Banker X: It's hard to say, for it depends on international events. If the current model begins to flounder and the communications technologies continue to make inroads into establishment methodologies, then the ancient Swiss model may reassert itself. If central banks and the larger banking community weather the storm, then the Swiss exception will likely become increasingly blurred – its greatest banks tending toward a public model that includes and emphasis on paper money and the products that take advantage of the larger business cycle.
Daily Bell: So Switzerland is at a kind of crossroads between public and private banking models?
Banker X: Perhaps. For the foreseeable future, perhaps several decades, the private models will continue to function and provide an exceptional level of service. As other options shrink, it is likely that Swiss private banks and the wealth and safety they offer will become even more in demand. But this scenario may disguise a schism beneath, because the Swiss are going to have an ongoing debate about the fundamental shape of their society. Are they going to be a country within the European Union or continue to go their own way, emphasizing the fortunate accidents of their country and their powerful financial industry? So … for the foreseeable future, Switzerland will continue to offer wonderful private banking services but the long-term outlook is cloudy.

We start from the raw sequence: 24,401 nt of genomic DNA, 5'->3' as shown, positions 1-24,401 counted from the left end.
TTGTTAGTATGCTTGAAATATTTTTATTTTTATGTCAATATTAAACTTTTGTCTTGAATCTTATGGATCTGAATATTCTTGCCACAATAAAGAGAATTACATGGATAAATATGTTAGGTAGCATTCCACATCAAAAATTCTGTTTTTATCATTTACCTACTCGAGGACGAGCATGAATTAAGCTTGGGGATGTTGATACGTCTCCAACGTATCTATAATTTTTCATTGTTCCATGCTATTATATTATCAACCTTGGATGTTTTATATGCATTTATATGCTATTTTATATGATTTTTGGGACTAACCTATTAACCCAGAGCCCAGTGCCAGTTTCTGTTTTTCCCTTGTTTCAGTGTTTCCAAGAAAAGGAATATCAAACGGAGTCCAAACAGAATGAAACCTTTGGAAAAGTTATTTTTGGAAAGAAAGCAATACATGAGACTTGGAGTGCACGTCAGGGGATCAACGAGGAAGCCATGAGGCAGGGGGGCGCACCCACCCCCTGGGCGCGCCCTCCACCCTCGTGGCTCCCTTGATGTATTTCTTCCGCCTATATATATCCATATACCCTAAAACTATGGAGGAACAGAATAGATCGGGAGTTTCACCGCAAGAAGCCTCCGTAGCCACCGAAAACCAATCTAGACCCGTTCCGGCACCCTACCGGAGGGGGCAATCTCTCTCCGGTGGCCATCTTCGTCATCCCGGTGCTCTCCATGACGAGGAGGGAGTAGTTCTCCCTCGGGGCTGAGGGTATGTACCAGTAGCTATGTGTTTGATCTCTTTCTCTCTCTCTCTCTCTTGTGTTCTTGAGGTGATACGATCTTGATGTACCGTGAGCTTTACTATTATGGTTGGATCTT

Daily Bell: Are you predicting the eventual end of private Swiss banking?
Banker X: No, the services are too important. Not only that, but the next few years are going to be very good for private banking. The Swiss banking establishment as a whole, still values gold and silver highly and understands that these precious metals are a true store of value. The entire Swiss private banking franchise is built around appreciation of gold and silver, and no banking elite anywhere else understands money metals as do the Swiss.
Daily Bell: You indicated you would make some controversial predictions. Perhaps now is the time.